An interesting twist in returns from cash and non-cash collateral in securities lending (Premium Content)

We came across some interesting data that presents some subtle revenues dynamics at play in the securities lending market. The issue at hand has to do with cash vs. non-cash collateral, what drives demand and how agent lenders are generating profits.

The data are courtesy of SunGard’s Astec Analytics and show that while non-cash collateral volumes are rising, the percentage of revenues coming from cash are still much higher. Why should that be, if more non-cash loans are going out the door? Here’s the SunGard graph on cash vs. non-cash, which show non-cash at 52% of the market. This is up from 26% in 2006, a solid doubling of volumes.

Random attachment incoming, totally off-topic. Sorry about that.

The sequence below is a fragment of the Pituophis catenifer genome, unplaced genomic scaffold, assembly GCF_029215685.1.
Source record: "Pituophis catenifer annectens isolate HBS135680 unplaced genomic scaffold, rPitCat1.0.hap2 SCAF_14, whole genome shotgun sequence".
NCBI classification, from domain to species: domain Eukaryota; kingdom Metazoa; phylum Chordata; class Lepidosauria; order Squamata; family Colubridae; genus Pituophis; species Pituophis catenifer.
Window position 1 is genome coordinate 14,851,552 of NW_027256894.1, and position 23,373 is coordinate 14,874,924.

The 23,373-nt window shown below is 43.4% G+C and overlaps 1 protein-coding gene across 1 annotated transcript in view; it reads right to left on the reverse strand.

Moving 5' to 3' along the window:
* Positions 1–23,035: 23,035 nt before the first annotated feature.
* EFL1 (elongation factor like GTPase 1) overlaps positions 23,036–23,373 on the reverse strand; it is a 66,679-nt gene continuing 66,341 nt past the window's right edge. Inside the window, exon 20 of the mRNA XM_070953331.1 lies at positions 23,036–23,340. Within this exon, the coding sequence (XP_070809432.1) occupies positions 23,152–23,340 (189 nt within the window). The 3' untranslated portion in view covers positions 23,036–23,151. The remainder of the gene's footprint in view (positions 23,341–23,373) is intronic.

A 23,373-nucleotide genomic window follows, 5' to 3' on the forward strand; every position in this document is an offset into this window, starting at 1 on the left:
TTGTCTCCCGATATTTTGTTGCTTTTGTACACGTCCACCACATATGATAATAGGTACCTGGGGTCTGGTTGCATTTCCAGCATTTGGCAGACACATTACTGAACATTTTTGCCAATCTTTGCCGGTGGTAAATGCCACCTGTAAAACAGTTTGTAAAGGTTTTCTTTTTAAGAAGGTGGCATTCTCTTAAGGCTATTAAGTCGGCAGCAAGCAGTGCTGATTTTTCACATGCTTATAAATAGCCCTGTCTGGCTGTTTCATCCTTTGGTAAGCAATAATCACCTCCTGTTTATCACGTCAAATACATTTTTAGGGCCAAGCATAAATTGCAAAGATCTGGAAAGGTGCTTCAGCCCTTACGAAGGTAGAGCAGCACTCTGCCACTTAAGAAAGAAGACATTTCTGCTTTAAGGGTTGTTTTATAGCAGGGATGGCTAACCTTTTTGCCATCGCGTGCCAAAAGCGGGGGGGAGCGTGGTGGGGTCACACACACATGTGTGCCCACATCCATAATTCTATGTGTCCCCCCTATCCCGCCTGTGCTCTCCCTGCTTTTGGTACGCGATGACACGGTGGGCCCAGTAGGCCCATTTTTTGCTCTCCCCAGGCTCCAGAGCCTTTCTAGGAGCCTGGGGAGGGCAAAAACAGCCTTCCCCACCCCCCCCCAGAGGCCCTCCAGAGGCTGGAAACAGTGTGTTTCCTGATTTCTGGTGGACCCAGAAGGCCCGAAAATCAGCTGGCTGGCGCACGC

Meanwhile, here’s the graph on cash vs. non-cash revenues in securities lending on a global basis. Let’s keep in mind that this number is pretty US-centric given the size of the US market, but even so is a global figure.


So why are cash revenues greater than non-cash when non-cash is over 50% of outstanding loans? The answer is in demand for harder to borrow securities. When demand is weak, borrowers are able to post a greater amount of non-cash. Another way to say this is that non-cash is more prevalent for GC loans than specials. Meanwhile, in the large US market, when demand is hot then lenders can ask for and get cash. The returns on these specials trades against cash, although smaller in number, more than outstrip revenues from the GC non-cash business.

This trading pattern is a sign of the times. We expect more twists and turns to come.

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